U.K. Lawmaker and Jewish Leader Greville Janner Dies at 87

Child sex abuse allegations toward the end of his life blotted the record of one of the most outstanding leaders of the British Jewish community.

British politician Greville Janner arrives at a house after appearing at Westminster Magistrates' Court in London, August 14, 2015.
Reuters

Lord Janner of Braunstone, one of the most prominent members of the British Jewish community, died on Saturday following a long illness, his family confirmed. He was 87.

Greville Janner QC, was a Labour Party member of parliament for 27 years, before retiring in 1997, and a member of the House of Lords until his death.

For decades he was a leader of the Jewish community in the United Kingdom, serving as chairman of the Board of Deputies of British Jews between 1978 and 1984 and as founding patron of the Holocaust Education Trust.

Janner's last years were clouded by allegations of child sex abuse, which resulted in his being suspended by the Labour Party. In April this year the Crown Prosecution Service announced that it would not be in the public interest to charge him due to his advanced senile dementia.

However, the prosecution acknowledged that he should have faced multiple child sex abuse charges in 1991 and again in 2007.

British politician Greville Janner, Sept. 10, 1996.
AP

Jenner's family repeatedly denied that he was guilty of any wrongdoing.

“As a veteran politician, one makes enemies,” Janner told Haaretz in 2009, during one of the several investigations against him. “Being a Jewish community leader and advocate of Israel exposes me to baseless attacks on my honor. That’s what we’re seeing here.”

"The passing of Greville Janner marks the end of an era for the Jewish community," said Sir Mick Davis, chairman of the Jewish Leadership Council, after the announcement of Janner's death.

"Our thoughts and prayers are with the Janner family at this most difficult time."

Greville Janner was born in Cardiff, Wales, to Lithuanian Jewish parents and educated at St Paul's School in London. He subsequently studied law at Trinity Hall, Cambridge, where he was President of the Cambridge Union Society in 1952, and at Harvard Law School.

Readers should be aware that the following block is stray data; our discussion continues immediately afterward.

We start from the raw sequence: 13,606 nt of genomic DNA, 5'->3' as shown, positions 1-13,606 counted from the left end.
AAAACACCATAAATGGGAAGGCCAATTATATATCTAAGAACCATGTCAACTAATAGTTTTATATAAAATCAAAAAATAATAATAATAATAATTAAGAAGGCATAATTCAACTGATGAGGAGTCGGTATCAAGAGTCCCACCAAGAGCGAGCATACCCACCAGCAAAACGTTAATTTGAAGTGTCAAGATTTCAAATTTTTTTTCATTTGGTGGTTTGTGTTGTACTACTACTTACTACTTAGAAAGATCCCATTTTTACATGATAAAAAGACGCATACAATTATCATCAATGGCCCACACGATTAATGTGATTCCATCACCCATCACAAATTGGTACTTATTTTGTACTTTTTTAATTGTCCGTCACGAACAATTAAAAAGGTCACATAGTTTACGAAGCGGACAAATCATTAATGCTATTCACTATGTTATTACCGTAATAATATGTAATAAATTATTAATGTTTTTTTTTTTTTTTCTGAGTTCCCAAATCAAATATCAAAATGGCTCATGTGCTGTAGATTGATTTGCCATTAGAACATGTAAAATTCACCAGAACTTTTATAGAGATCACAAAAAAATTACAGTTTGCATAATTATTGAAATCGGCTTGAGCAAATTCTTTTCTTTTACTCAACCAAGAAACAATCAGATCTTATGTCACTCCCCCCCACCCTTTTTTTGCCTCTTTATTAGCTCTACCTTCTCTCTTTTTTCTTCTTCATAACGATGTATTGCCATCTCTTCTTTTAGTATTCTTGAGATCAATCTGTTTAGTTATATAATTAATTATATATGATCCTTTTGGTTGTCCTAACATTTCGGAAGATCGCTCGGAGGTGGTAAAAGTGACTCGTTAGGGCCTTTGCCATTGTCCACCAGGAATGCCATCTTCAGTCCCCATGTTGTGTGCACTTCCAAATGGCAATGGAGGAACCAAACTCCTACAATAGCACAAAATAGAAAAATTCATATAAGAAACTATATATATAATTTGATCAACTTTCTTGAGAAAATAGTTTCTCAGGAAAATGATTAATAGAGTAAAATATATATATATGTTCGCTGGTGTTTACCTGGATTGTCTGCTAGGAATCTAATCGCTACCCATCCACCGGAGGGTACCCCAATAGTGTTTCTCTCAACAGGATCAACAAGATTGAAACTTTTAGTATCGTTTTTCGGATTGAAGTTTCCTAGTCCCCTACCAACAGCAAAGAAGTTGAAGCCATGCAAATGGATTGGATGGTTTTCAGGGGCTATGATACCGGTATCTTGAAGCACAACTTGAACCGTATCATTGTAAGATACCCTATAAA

Before attending university, he spent 18 months working for the War Crimes Investigation Unit of the British Army in occupied Germany. While in Germany, he also worked with Holocaust survivors at Bergen-Belsen concentration camp.

Janner became a barrister in 1954 and was appointed a QC in 1971. In 1970, he was elected to parliament as the Labour Party representative of the Leicester West constituency, which he served continually until 1997.

On his retirement, he was created a life peer (member of the House of Lords) as Baron Janner of Braunstone.

Janner's contribution to, and pre-eminence in, the British Jewish community was enormous. In addition to serving on the Board of Deputies, the main representative body of Britain's Jewish community, he was a vice-president of the World Jewish Congress until 2009 and of the Jewish Leadership Council until 2015. He was also president of the Commonwealth Jewish Council.

His dedication to Holocaust education lead to his cofounding in 1988 of the Holocaust Educational Trust, the body that successfully persuaded the British government to add teaching about the Holocaust to the national school curriculum. The Lord Janner Scholarship provides funding for 10 schools to take part in the Trust's educational programs annually.

Janner's wife Myra died in 1996. He is survived by his three children. His daughter, Rabbi Laura Janner-Klausner, was appointed National Movement rabbi for the Movement for Reform Judaism in 2011. His other daughter, Marion Janner, was awarded the OBE in 2010 for services to mental health and his son Daniel is a barrister and QC.